It’s worth noting that this is the very first song on the Trip at Knight playlist. As so, it achieves its goal of efficiently creating the tone that drug use is, in fact, a major subject throughout the album, but with this song likely receiving the most attention it actually receives.
2. “Until The Plug Comes Back Around” by Juice WRLD
Since it focuses on typical rap tropes like medications, “fighting demons,” bling, leanness, etc., Juice WRLD’s “Until The Plug Comes Back Around” is quite typical. However, you may have picked up on the fact that we made a veiled reference to both alcoholic beverages and hard drugs there. Therefore, if we had to extract a central theme from this article, it would be Juice’s increasing reliance on drugs.
His narcotics dealer is “the plug” of the song’s title and chorus. That person, he claims, is therefore crucial to his well-being. Because pills made from the plug aren’t only “handed around” among friends and family. More specifically, they are used by the singer himself to combat suicidal and “irrational” impulses.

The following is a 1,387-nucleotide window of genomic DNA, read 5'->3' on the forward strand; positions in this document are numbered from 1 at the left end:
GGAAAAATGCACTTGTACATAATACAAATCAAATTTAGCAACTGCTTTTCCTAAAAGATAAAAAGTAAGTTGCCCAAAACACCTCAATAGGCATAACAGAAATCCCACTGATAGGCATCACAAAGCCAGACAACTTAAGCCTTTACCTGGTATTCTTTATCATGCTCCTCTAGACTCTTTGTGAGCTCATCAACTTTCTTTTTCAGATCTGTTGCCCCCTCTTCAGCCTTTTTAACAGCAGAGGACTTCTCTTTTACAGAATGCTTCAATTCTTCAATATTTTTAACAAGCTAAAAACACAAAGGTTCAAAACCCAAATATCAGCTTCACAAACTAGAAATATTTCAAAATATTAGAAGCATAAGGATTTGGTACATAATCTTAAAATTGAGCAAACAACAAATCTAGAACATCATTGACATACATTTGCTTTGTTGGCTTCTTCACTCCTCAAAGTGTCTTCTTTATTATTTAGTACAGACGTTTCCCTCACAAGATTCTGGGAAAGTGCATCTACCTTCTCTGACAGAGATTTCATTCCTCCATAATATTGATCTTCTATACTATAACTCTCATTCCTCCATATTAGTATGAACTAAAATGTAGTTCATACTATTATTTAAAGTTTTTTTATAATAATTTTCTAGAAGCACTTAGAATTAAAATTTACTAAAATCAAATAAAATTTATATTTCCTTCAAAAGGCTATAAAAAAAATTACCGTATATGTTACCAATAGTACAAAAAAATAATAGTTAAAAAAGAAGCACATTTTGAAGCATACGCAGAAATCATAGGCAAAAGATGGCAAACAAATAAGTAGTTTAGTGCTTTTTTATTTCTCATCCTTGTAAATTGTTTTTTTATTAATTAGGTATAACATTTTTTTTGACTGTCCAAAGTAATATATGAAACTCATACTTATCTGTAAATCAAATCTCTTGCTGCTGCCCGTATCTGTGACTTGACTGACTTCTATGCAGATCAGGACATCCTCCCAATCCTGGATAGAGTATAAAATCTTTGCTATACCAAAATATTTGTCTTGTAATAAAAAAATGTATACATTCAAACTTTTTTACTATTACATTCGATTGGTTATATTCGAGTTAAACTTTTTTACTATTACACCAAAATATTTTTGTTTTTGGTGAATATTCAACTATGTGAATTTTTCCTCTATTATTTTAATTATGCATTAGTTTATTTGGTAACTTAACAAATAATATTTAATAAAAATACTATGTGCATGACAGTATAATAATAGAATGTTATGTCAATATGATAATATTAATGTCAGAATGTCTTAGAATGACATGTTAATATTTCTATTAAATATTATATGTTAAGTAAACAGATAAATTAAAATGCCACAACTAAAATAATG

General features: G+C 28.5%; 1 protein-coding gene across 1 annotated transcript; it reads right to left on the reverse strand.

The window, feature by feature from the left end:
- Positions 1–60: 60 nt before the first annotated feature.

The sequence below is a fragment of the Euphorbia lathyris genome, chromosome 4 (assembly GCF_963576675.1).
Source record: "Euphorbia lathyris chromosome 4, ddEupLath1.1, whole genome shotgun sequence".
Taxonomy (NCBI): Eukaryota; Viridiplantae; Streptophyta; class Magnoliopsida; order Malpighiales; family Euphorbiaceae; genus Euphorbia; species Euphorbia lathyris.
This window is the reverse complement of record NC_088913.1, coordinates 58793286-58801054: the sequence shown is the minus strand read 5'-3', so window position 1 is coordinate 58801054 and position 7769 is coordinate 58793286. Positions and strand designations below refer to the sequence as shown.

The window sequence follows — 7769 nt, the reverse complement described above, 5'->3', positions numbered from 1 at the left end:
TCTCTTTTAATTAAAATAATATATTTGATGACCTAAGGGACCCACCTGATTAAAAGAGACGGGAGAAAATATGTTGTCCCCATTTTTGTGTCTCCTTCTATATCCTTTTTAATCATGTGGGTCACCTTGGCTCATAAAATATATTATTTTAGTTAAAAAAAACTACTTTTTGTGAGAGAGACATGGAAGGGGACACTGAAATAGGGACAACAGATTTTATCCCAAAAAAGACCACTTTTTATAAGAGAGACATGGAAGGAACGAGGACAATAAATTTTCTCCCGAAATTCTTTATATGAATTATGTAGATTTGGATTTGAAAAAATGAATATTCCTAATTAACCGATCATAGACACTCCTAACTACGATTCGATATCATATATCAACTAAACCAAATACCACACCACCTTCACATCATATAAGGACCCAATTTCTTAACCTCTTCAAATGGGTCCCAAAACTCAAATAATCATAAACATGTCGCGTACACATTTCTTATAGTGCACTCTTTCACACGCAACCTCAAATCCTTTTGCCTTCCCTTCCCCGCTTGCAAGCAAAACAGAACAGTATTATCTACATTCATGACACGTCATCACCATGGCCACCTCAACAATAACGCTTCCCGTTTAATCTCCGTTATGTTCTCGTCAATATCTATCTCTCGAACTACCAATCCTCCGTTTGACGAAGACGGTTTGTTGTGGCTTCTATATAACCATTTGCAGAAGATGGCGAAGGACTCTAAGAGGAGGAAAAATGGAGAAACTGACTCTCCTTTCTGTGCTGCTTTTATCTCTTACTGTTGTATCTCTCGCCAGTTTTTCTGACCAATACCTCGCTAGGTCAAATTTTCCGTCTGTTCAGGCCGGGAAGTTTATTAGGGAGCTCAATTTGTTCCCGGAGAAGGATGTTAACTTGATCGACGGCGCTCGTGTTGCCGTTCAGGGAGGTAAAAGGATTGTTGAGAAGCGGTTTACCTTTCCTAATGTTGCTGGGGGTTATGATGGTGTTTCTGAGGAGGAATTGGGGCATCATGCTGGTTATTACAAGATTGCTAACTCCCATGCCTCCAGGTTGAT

3. “SugarCrash!” by ElyOtto
The singer’s addiction to illegal substances, and the fallout from that, is the song’s central focus. So, taking this into account, the “sugar” in the title would refer to the alcoholic beverages, and the “crash” would be the subsequent hangover.
In addition, the track’s sole verse suggests that ElyOtto enjoys cannabis more than any other intoxication. Medications, a term commonly used to refer to pharmaceuticals, are also mentioned by him.
He has two mental traits that, taken together, explain why he enjoys indulging in drug use. The first is that he appears to have a vivid, even hyperactive, imagination, as evidenced by his ‘giving in to the temptations of the modern world’ and ‘indulging in the comforts’ it provides. Second, he seems to be struggling with low self-esteem, which he is probably trying to hide. The singer “doesn’t want to hate (him)self” and instead “wants to feel happy,” he sings.